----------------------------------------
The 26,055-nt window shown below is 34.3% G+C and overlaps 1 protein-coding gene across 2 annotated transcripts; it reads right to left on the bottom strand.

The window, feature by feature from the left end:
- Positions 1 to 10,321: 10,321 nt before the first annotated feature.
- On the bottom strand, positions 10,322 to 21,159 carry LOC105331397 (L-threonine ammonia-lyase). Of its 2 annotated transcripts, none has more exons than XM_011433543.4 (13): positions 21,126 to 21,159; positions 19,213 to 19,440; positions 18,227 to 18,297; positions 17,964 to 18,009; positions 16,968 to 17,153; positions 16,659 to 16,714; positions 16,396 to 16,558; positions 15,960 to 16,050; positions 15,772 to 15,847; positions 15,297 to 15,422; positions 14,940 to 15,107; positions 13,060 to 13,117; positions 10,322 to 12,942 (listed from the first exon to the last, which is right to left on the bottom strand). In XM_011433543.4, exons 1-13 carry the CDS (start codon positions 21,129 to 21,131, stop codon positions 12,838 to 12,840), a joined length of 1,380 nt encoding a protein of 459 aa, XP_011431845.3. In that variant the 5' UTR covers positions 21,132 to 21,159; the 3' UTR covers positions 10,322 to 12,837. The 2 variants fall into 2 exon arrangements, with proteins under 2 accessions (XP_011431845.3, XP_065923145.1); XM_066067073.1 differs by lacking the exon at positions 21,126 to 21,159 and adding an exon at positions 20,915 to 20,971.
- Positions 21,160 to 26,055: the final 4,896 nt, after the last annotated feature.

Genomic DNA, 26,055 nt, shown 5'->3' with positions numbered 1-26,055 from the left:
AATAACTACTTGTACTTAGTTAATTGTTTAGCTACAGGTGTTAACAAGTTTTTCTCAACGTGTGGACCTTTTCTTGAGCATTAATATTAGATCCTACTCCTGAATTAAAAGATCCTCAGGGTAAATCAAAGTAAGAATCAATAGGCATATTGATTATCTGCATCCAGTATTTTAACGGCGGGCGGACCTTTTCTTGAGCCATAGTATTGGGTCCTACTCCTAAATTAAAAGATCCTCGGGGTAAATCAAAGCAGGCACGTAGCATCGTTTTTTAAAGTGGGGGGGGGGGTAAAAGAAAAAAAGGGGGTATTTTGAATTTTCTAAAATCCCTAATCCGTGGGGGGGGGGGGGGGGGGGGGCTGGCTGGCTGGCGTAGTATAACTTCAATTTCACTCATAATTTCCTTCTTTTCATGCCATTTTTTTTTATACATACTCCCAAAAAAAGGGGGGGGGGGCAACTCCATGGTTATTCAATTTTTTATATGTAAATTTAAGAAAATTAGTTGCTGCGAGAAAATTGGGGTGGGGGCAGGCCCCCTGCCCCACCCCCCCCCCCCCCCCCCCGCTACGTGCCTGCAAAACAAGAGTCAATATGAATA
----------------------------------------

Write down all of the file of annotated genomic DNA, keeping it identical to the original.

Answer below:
The 26,055-nt window shown below is 34.3% G+C and overlaps 1 protein-coding gene across 2 annotated transcripts; it reads right to left on the bottom strand.

The window, feature by feature from the left end:
- Positions 1 to 10,321: 10,321 nt before the first annotated feature.
- On the bottom strand, positions 10,322 to 21,159 carry LOC105331397 (L-threonine ammonia-lyase). Of its 2 annotated transcripts, none has more exons than XM_011433543.4 (13): positions 21,126 to 21,159; positions 19,213 to 19,440; positions 18,227 to 18,297; positions 17,964 to 18,009; positions 16,968 to 17,153; positions 16,659 to 16,714; positions 16,396 to 16,558; positions 15,960 to 16,050; positions 15,772 to 15,847; positions 15,297 to 15,422; positions 14,940 to 15,107; positions 13,060 to 13,117; positions 10,322 to 12,942 (listed from the first exon to the last, which is right to left on the bottom strand). In XM_011433543.4, exons 1-13 carry the CDS (start codon positions 21,129 to 21,131, stop codon positions 12,838 to 12,840), a joined length of 1,380 nt encoding a protein of 459 aa, XP_011431845.3. In that variant the 5' UTR covers positions 21,132 to 21,159; the 3' UTR covers positions 10,322 to 12,837. The 2 variants fall into 2 exon arrangements, with proteins under 2 accessions (XP_011431845.3, XP_065923145.1); XM_066067073.1 differs by lacking the exon at positions 21,126 to 21,159 and adding an exon at positions 20,915 to 20,971.
- Positions 21,160 to 26,055: the final 4,896 nt, after the last annotated feature.

Genomic DNA, 26,055 nt, shown 5'->3' with positions numbered 1-26,055 from the left:
AATAACTACTTGTACTTAGTTAATTGTTTAGCTACAGGTGTTAACAAGTTTTTCTCAACGTGTGGACCTTTTCTTGAGCATTAATATTAGATCCTACTCCTGAATTAAAAGATCCTCAGGGTAAATCAAAGTAAGAATCAATAGGCATATTGATTATCTGCATCCAGTATTTTAACGGCGGGCGGACCTTTTCTTGAGCCATAGTATTGGGTCCTACTCCTAAATTAAAAGATCCTCGGGGTAAATCAAAGCAGGCACGTAGCATCGTTTTTTAAAGTGGGGGGGGGGGTAAAAGAAAAAAAGGGGGTATTTTGAATTTTCTAAAATCCCTAATCCGTGGGGGGGGGGGGGGGGGGGGGCTGGCTGGCTGGCGTAGTATAACTTCAATTTCACTCATAATTTCCTTCTTTTCATGCCATTTTTTTTTATACATACTCCCAAAAAAAGGGGGGGGGGGCAACTCCATGGTTATTCAATTTTTTATATGTAAATTTAAGAAAATTAGTTGCTGCGAGAAAATTGGGGTGGGGGCAGGCCCCCTGCCCCACCCCCCCCCCCCCCCCCCCGCTACGTGCCTGCAAAACAAGAGTCAATATGAATA